406257_3724698788475_628888476_nMy eye doctor at the time was amazed.  My current specialist in NYC was shocked to know what I did and nothing happened further with my vision.  My mother eventually said “If I can not stop you, I may as well support you”.  Now THAT was a big win for me.  My determination in completing what I start gives me focus.  I did not have closure wrestling in high school because someone else ended it for me.  I guess that is why even today I do not like others halting me from what I know is right for myself.  If I know something is beyond me or too dangerous, I am intelligent enough to know when to stop.  My wife tends to think otherwise.  In her case, I listen.

I became aware of the Warrior Dash a few years ago.  I subscribe to Men’s Health magazine and they were taking out ads in every issue.  Even before Red Frog started running events in NJ last year, I knew I wanted to attempt it.  Red Frog Events has been putting on the Warrior Dash longer than a majority of the other mud runs out there.  I kept pushing off racing as I was not in the best shape.  But as life and situations improved for my wife and myself, I knew the Warrior Dash was in my future.  I worked out at L.A. Fitness last year, about 4 days a week.  I put together a weight routine and ran on the elliptical every time I worked out.

I had myself in decent shape.  Decent enough to get through the race without needed oxygen afterwards.  I just hate doing cardio.  Long distance running is not my forte.  I understand stamina is needed for any physical event and sports so hence doing a necessary evil.  One has to run in order to have enough stamina.  One also needs to shed unwanted pounds in make cardio easier.  I am at the same weight now that I was last year.  I know if I lose another 10-15 pounds, the cardio will be a lot easier.  Something to focus on before next year’s race.  I am a nighttime snacker, sue me.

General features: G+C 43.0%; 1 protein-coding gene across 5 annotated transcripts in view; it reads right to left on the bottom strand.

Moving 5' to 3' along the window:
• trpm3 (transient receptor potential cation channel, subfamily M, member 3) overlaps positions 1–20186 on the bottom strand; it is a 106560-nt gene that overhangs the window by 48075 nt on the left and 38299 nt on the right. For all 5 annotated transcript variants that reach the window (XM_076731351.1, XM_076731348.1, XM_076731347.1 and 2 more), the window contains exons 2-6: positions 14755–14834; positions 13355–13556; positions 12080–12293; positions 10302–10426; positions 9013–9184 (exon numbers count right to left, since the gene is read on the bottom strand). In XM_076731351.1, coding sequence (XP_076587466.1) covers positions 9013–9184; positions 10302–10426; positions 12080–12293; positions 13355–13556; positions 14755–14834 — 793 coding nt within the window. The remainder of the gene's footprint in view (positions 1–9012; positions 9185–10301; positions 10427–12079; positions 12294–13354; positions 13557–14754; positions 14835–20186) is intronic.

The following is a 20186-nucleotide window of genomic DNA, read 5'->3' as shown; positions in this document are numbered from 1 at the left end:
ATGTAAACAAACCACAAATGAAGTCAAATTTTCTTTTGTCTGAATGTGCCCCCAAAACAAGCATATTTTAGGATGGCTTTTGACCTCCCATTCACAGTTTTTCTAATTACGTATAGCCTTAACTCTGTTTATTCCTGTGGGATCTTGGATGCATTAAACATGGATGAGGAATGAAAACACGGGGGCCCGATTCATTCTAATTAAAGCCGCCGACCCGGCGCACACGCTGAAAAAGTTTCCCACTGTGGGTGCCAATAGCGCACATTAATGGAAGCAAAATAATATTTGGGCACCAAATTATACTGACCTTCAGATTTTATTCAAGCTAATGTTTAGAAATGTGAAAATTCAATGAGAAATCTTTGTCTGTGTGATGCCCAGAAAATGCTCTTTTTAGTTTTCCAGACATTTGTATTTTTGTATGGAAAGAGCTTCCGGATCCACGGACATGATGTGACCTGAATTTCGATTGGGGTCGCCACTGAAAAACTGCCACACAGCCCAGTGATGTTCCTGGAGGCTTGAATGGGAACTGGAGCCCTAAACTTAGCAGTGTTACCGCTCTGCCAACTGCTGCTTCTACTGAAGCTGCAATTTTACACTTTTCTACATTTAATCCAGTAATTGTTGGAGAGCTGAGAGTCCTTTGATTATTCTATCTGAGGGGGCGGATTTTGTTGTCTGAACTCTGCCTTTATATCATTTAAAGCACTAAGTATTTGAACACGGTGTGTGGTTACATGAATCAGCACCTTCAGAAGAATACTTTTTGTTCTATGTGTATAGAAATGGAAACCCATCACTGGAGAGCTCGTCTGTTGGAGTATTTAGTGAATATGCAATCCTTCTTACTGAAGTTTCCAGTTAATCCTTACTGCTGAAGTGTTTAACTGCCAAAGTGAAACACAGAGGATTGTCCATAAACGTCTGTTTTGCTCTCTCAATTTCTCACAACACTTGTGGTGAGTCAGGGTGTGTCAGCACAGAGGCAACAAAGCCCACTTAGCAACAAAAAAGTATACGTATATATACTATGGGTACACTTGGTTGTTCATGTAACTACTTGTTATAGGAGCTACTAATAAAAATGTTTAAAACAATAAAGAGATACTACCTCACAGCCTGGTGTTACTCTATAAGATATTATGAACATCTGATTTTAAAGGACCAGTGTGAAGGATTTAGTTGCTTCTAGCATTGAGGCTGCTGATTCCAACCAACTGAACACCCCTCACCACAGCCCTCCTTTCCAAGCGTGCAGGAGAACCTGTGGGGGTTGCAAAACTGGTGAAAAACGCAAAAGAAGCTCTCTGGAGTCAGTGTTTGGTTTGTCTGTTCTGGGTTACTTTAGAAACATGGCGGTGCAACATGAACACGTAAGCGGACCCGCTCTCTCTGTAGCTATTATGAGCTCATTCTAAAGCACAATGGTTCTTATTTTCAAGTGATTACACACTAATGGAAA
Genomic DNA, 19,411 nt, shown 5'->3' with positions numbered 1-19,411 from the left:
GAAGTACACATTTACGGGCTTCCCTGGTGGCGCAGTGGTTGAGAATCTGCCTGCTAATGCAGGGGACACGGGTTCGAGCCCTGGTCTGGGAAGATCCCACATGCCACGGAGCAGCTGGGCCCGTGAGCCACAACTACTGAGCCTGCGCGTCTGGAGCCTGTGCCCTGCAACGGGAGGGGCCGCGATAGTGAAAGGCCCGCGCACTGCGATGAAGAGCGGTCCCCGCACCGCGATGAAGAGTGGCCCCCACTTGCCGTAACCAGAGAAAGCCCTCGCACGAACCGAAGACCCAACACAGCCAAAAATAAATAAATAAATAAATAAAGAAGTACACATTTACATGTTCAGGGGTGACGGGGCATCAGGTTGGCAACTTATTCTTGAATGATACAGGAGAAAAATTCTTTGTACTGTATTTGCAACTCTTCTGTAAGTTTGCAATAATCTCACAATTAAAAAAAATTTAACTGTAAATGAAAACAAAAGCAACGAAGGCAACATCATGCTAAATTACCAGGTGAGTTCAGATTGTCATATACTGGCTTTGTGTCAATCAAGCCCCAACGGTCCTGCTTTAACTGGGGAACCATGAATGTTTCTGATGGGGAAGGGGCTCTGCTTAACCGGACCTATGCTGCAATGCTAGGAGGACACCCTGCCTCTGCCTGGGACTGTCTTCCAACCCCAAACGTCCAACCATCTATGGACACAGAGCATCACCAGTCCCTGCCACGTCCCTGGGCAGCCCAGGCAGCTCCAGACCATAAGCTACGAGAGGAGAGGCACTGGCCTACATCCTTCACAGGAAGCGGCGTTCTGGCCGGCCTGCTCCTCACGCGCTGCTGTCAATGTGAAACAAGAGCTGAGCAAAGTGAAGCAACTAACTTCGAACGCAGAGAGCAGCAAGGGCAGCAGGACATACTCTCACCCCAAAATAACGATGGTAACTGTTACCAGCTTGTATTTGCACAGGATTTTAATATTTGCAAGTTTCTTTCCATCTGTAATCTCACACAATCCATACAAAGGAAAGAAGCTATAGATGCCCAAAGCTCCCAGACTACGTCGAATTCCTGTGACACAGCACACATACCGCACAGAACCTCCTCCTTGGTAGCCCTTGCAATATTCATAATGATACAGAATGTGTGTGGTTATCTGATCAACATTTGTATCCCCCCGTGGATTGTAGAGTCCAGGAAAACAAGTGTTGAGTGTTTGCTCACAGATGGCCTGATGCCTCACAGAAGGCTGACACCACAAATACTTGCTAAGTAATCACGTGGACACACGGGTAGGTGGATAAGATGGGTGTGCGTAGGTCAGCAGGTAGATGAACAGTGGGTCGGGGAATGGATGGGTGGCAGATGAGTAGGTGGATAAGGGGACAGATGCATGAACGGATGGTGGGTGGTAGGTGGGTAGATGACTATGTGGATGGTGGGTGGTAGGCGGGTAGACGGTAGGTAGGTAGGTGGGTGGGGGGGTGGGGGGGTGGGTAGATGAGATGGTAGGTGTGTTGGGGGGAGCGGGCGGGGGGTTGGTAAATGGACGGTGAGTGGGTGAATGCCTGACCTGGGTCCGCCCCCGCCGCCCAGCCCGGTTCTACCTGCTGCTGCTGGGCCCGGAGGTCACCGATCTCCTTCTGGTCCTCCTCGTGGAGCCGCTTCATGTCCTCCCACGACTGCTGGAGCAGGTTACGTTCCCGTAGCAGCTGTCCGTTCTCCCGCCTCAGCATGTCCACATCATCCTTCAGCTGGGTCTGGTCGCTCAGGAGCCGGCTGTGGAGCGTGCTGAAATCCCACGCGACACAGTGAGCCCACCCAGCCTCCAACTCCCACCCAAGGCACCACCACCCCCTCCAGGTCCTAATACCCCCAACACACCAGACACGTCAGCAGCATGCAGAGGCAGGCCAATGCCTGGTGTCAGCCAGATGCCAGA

Completing last year’s race as a sole racer, no teammates, had me smiling from ear to ear for days.  My elation in running a race filled with obstacles and being able to physically put myself out there for enjoyment makes me hold my head a little bit higher.  I am a physical person by nature, it makes me happy.  I gain confidence knowing that even with my limitations, I can still enjoy the physical activities others said I would not be able to do.  If I could have played football as a kid, I would have.

389089_3724662267562_1262596730_nA few weeks after the Warrior Dash last year I noticed a change in my right eye.  I decided to make a doctor’s appointment to see what the change was.  After the usual tests the doctor informed me I had some leakage on the blood vessels behind my eye.  No blood or anything yet. just the start of something.  They caught it in time to halt its progression and even minimize the effects.  All it took was a shot to my eye.  Apparently, a cancer medication has become useful for those with glaucoma in slowing it’s advancement.  My mother currently gets them every few weeks.

He explained it as a small brush fire that sparks or a lightning strike.  Prediction of what may happen is uncertain for someone my age with this condition.  All they can do is watch it, they do not want me to limit myself in what I do in life.  That was a sigh of relief.  Since that point I have not had another shot.  I have been back for follow-up visits with everything being fine.  By this point, I started to work out harder in the gym.  I knew my limits and I was determined to straddle the line in pushing that limit.

warrior-dashI switched health clubs from L.A. Fitness to New York Sports Clubs.  NYSC offered kettlebells, TRX, UXF, and a fraction of the membership.  Parking is easy to find, the equipment I want is always available, they provide towels, and the management goes out of their way to make it enjoyable.  L.A. Fitness was always busy, other members were rude, plus when one has to wait to use every piece of equipment, it can be annoying.   There is a story there in itself.  It was a change for the better.

Over the next several months I really bulked up.  My shirts we getting tighter up top.  My wife has been extremely happy about it.  I am in the second best shape of my life.  When I was 30, I was in great shape and a little leaner too.  I added more muscle this time.  Plus my abs are starting to see definition for the first time in like, history.  I enjoy going to the gym.  It feels good.  I am no gym rat or a “I lift things up and put them down” type of guy.  I only want to stay in shape and enjoy myself in the process.